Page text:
In summary…

Son #1 Daughter #1
Da Vinci by Hahn
Michelangelo by Stanley
 Parables from Nature 
 Among the Forest People by Pierson 
Trial and Triumph
biographies by Simonetta Carr
Synge for history
Hillyer for history

So there you are. A few simple changes make Year Three looks quite different the second time around, but once again it is perfectly fitting for my student.



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4 Comments

  • Reply Silvia August 31, 2013 at 12:51 am

    We have always used and loved Hyllier, y3 daughter is also enjoying Michelangelo, and great tip for a substitute of PfN, though we have read a few successfully, this year, as I read them for y1 girl, oldest sis catches up on them.

    We started late with T&T, but we are caught up with y3 girl, and y1 is fine with it.

    To me, only with two, and with the oldest being like your second daughter, my y1 girl, who is also a born narrator and reads, if not as much as your son, much more than y3 girl, this second round of y1 books is wonderful. I am myself more familiar with the books, and we are sharing even Pilgrims Progress, which we read at our own pace, I will only read once, and they both can narrate some, if they want to. Between getting narrations on schedule, which was not happening, and having the desire to listen to it, as y3 girl expressed this summer, I opt for the latter!

    Thanks for the Among the people… I will include them too! *y3 is loving Pagoo, and little sis too*

  • Reply Friederike August 7, 2013 at 6:47 am

    I can so relate, though my second child( son) can not read better than my daughter ,but listen and narrate better. But I’m using librivox more and more now and my yr. 4 dd finally reads some of the material herself.( i have to preread it now…)…Blessings Friederike

  • Reply sixsmoothstones July 31, 2013 at 1:52 pm

    I love your posts!! My oldest had what they called developmental delays, and even now at 8 has a harder time expressing himself , and narrating is like pulling teeth. (Ask him what you just said after giving him a clear instruction and he says blankly, “I dunno”, let alone after reading a book). Because of that I was tempted to put him in Year 1, which we experimented with last year but didn’t do completely. But just this summer I discovered he has other ways to communicate. First, I can let him draw what he heard. He likes that. Second, I found a way to have him narrate differently. One day I told him a Bible story that he KNOWS, but when I asked for narration he did his blank thing. Suddenly I was hit with inspiration, and I said, “Caleb, tell it back to me like a fairy tale, start with ‘once upon a time'”, because he loves telling stories. He lit up and did it nearly perfectly! Third, when he reads it himself he does better. Trouble is he’s still a slow reader and still struggles. So then I thought that maybe Y2 would be better, because maybe he needs slightly more of a challenge to keep his interest, and he and I will alternate reading the selections. However, I’m also putting my 2nd child in Y2. He’s 7, but from the time he was 4, if I read a story to one of his siblings, while he himself was spinning and doing cartwheels, two weeks later he’d say, “Mommy, can you read me that story about . . .” and he’d tell the whole thing back to me! So hearing, narrating, and remembering are not hard for him. Yet he’s also a beginning reader.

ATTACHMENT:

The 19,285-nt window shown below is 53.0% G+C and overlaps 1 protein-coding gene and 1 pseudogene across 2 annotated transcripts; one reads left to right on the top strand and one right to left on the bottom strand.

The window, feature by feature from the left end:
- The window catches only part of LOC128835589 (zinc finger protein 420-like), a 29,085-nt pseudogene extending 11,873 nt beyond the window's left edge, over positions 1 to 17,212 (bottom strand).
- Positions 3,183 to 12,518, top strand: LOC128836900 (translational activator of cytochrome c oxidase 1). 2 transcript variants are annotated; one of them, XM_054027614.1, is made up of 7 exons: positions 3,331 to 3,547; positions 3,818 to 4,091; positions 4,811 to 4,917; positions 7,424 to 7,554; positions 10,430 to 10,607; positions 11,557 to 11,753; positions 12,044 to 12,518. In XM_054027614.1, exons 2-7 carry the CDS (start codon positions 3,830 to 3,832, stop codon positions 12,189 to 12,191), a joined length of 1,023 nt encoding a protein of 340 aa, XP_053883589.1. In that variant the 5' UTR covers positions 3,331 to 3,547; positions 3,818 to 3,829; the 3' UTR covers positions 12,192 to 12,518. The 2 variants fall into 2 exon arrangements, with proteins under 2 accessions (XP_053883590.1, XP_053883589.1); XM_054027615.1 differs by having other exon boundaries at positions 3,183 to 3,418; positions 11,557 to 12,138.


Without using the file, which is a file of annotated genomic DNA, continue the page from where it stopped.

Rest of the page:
So now I have two kids that need Y2, but I have to do them separately. If I read to them together, my 2nd takes over with the narration and my oldest falls into the lazy habit of letting his brother do all the talking. Yet I still can’t allow either one to do their work independently, at least not their AO work. I also have a 5yo, a 3 1/2 yo, and 1 yo. Needless to say, figuring out what to make “family” or “circle” time, and how to balance the day, is going to be a challenge this year!
    But this post of yours does give me an idea. You mentioned substituting for church history. I was going to leave out “Trial and Triumph” altogether. But then after reading your post, it suddenly occurred to me that we’re already doing a bit of church history as a family. I try to read to them every night, we’re reading “Black Beauty” and “Treasure Island” right now. But Sunday nights we’ve made a new habit of reading missionary bios. Right now I’m reading about Amy Carmichael. I think I’d feel all right continuing that habit, and leaving off formal church history lessons during school. Which helps me breathe a bit. 🙂
    Sorry for the ramble, your posts just really have been blessing and exciting me! 😀 Thanks again for sharing!

  • Reply Dawn July 31, 2013 at 12:09 pm

    “Boycotting the alphabet.” Too funny. I get that. Difference between my boys in this regard is night and day. Good luck!